Mickey Newbury, “The Long Road Home” (2002): One Track Mind

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After a long and rich career, Mickey Newbury saved one of his best songs for the final album released during his lifetime. A Long Road Home was recorded in 2002, while he was receiving full-time oxygen treatment for his lung disease. On the album’s title song, Newbury sounds like a man with one foot in the grave, one who sees life with the piercing clarity of impending death.

The song, exactly 10 minutes in length, opens with a mournful cello that ebbs away as the singer takes over. He starts on a note of yearning: “How I long to feel the salty wind of Galveston Bay in my face once again.” It’s the longing of a man who knows his dreams cannot come true but still feels the sting of desire for more life, for “the East Texas woods” and the “warm summer wind” of his youth.

As the song unfolds its autumnal sadness, it tells of a life ravaged by a time. Yet, no matter how much the years took away, they couldn’t extinguish the fire in this voice that still burns with yearning, as it recounts a story that spans the second half of the 20th century.

After reminiscing about the Silver Moon Café and Route 66, Newbury offers one of his most powerful verses, about one Bud Rose who “hocked his guitar” and travelled to Nashville to become a big star. He failed: “Now he works on a bottle and he lives in a car.” Then comes an unexpected turn, as Mickey Newbury suddenly addresses the listener with a single, piercing question: “Do you still have your dreams?”

Regret and longing slowly make way for a spirit that rejoices as the world around it falls apart. Even as he feels the end nearing, Nebwury calls for more life, more recklessness, more fury:

Hoist all the sails, Bud, to hell with the breeze
Send me a wind that will bend every tree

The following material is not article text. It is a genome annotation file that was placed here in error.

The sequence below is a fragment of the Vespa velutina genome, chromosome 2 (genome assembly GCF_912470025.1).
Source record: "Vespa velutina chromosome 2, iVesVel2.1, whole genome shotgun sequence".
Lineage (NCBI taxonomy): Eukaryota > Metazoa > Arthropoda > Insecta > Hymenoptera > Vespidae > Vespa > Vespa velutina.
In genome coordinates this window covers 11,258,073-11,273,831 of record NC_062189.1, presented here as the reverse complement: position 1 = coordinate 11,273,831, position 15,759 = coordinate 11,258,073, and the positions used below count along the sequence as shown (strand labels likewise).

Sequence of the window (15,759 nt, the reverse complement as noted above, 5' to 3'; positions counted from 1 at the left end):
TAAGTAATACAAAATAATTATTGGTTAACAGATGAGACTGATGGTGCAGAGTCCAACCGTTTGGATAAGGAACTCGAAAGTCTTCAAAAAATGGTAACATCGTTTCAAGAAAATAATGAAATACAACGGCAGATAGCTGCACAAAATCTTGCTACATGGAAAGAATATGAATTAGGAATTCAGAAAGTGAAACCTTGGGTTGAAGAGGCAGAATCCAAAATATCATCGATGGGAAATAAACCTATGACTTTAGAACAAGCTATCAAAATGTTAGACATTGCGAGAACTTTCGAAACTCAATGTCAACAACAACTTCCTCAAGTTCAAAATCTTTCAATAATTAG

A storm that will bring every man to his knee
Here’s to the howlin’ sea

As the chorus of back-up voices builds to a religious intensity, Mickey Newbury adds with irreverent bitterness: “Here’s to the piper: the bastard’s been paid.” The line refers to a song he wrote 40 years earlier, “How Many Times (Must the Piper Be Paid for His Song)”, about the losses that he suffered in life to become a songwriter. The piper has finally been paid, Newbury suggests, and “The Long Road Home” is the final reward.

At the end, Newbury’s imagination wins the battle against the present, which fades from view and he’s back on the road, “Interstate 10, El Paso to Phoenix,” following the wind back to his home in Springfield. That might be a metaphor for death, but there’s no longer any regret or nostalgia in his voice as the song hits home on a major chord.

It feels like a lifetime of joy and sorrow have gone into the making of “A Long Road Home.” In his final gift to his listeners, Mickey Newbury gave a document of his life that’s so beautiful and unflinchingly honest that it transcends his death and remains as a brilliant testament to his otherworldly talent.

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